Several elements/traits are key to success in the marine aquarium hobby. Among them are a fundamental understanding of aquarium-keeping principles, the proper equipment for the type of system you plan to keep, diligent attention to maintenance and detail, willingness to research the needs of each and every organism acquired, and a good dose of patience. But at least one more element that’s seldom discussed should probably be added to that list: willpower.
That’s right, the same self-discipline that helps us resist harmful habits or bad choices in other areas of life (like when CC says “No thanks!” to that eighth beer during our Saltwater Smarts Planning Sessions) will help you avoid making counterproductive decisions as an aquarist. And trust me, if you haven’t already, you will be tempted to make counterproductive decisions time and time again in this hobby!
Here are five circumstances that try men’s and women’s souls…err, hobbyists’ willpower:
1) Delaying stocking until cycling is complete
This is the first real test of every aquarist’s resolve. Like a brand-new pair of sneakers that you just can’t wait to get on your feet and take for a test walk (Royal Crown Cream-Sponge Para Litefoot Tennis Shoes, anyone?), that newly set up display tank is just begging for fish and invertebrates to be introduced. As you mark time through the seemingly endless succession of ammonia, nitrite, and nitrate, the urge to short-circuit the process and add “just a specimen or two” can be pretty powerful.
But it’s absolutely essential to weather this willpower storm. Stocking an uncycled tank is just asking for trouble, and if you jump the gun, you’ll likely fail in this hobby before you’ve even really begun.
2) Quarantining new specimens
This point follows naturally from the first one. When a beautiful display tank awaits, the last thing you want to do with your stunning new livestock is to hold it for several weeks in an ugly, barren tank and watch for disease to develop—a bit like watching paint dry, no? But trust me when I say the first time you experience a display tank full of fish gasping for oxygen, dashing nervously about, and scraping their bodies on the rockwork, you’ll wish you could go back in time and practice a little more willpower.
3) Buying fish that aren’t feeding
When it comes to marine fish, it’s wise to avoid purchasing any specimen that isn’t actively feeding at your LFS—no matter how healthy the specimen may appear. Once, I gave in to this temptation with a pearlscale butterflyfish (Chaetodon xanthurus). When offered some morsels at the LFS (mysids if I recall correctly), it just ignored them. “No worries,” I thought to myself. “I’ve got all kinds of foods to entice it with at home. I’ll bring it around eventually.” Well, it did ultimately come around—over two weeks later. And who knows how long it had gone without feeding before I bought it. Despite finally eating, the specimen died soon thereafter.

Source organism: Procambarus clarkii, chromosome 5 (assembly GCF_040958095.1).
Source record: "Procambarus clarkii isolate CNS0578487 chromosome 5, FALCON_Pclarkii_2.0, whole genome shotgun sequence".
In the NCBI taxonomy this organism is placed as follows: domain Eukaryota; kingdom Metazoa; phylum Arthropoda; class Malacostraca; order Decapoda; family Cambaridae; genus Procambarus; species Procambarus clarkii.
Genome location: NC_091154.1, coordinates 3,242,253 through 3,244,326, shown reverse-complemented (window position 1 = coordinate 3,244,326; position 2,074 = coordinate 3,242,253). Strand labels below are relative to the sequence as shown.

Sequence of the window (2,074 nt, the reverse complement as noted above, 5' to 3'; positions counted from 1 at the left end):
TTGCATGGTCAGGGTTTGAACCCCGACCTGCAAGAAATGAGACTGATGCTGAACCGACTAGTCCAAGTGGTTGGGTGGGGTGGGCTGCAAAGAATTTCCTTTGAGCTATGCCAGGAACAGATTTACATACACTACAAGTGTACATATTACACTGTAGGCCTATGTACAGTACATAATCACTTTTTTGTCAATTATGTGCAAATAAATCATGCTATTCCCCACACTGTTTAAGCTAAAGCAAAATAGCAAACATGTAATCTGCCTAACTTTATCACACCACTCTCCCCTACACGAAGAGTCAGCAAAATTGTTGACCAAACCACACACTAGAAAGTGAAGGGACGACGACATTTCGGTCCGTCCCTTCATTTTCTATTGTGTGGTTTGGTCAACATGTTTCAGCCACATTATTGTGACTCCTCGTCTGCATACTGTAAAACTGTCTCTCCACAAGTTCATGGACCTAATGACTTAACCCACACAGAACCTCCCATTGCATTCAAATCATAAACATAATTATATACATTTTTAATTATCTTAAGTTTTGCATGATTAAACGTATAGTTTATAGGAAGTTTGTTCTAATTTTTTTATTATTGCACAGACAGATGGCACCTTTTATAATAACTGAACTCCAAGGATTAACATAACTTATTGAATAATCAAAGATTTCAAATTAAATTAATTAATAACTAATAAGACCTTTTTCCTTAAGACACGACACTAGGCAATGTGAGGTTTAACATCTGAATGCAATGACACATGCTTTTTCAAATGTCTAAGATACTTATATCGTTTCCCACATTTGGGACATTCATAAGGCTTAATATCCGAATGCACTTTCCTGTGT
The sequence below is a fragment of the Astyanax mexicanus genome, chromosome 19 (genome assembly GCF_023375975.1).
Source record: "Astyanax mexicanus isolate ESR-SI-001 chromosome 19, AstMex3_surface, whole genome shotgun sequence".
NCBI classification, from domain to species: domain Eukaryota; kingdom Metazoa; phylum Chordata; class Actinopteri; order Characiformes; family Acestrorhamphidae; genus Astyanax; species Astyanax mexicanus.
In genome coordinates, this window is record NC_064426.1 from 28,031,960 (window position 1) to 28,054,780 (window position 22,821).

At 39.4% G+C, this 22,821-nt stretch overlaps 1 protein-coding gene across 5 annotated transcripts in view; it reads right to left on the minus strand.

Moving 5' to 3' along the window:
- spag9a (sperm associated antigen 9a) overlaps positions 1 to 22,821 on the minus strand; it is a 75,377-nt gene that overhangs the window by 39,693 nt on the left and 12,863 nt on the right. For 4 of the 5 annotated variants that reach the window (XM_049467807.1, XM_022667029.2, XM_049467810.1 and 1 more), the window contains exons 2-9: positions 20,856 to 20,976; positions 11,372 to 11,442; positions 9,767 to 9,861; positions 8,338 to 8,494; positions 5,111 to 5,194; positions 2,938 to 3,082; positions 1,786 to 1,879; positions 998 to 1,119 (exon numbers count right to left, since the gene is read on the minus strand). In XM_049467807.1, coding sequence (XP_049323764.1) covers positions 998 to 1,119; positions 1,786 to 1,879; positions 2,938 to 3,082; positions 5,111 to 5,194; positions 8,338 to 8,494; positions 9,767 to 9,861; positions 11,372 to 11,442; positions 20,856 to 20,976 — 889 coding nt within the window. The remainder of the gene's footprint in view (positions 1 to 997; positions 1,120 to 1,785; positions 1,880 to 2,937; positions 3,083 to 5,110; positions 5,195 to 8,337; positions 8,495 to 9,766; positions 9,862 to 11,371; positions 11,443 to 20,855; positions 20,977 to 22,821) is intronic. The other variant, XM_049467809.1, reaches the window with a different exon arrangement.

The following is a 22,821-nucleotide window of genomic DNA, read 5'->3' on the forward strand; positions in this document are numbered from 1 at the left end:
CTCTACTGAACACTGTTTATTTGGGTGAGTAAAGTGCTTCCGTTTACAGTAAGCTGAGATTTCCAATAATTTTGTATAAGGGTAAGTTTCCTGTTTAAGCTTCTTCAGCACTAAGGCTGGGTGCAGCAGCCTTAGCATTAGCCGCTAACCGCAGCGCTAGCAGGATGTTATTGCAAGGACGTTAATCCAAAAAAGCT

Whether this specimen perished as a direct result of starvation or was otherwise ill and thus refused food, I can’t say. But in any case, I should have taken its refusal at the LFS as a warning sign and passed the specimen by.
At the other end of the spectrum are fish that greedily gobble up whatever is offered to them and continuously try to tempt their owner into additional feedings. Whenever you approach the tank, they’ll rush to the glass, eagerly waggle about, and give that irresistible, Oliver Twisty (it could be an adjective!) look that seems to say, “Please, sir, I want some more!” Losing willpower in this circumstance, especially if done consistently, is not only unhealthy for the fish, but also a surefire way of crashing your water quality.
5) “Rescuing” doomed specimens
Here I’m referring to the folly of purchasing a fish or invertebrate that has a dismal record of survival in captivity because “It has a much better chance of making it in my tank than in a less-experienced hobbyist’s tank.” Trouble is, when you yield to temptation in this circumstance, you essentially reward the whole supply chain that brought the inappropriate specimen to market in the first place (as discussed in this post about hard-to-keep species), so it’s likely to keep happening. Not to mention, it will likely perish in your tank anyway.
What’s your biggest willpower challenge?
Naturally, this is just a sampling of the circumstances that test hobbyists’ willpower. If you have another you’d like to add, please share it in the comment section below.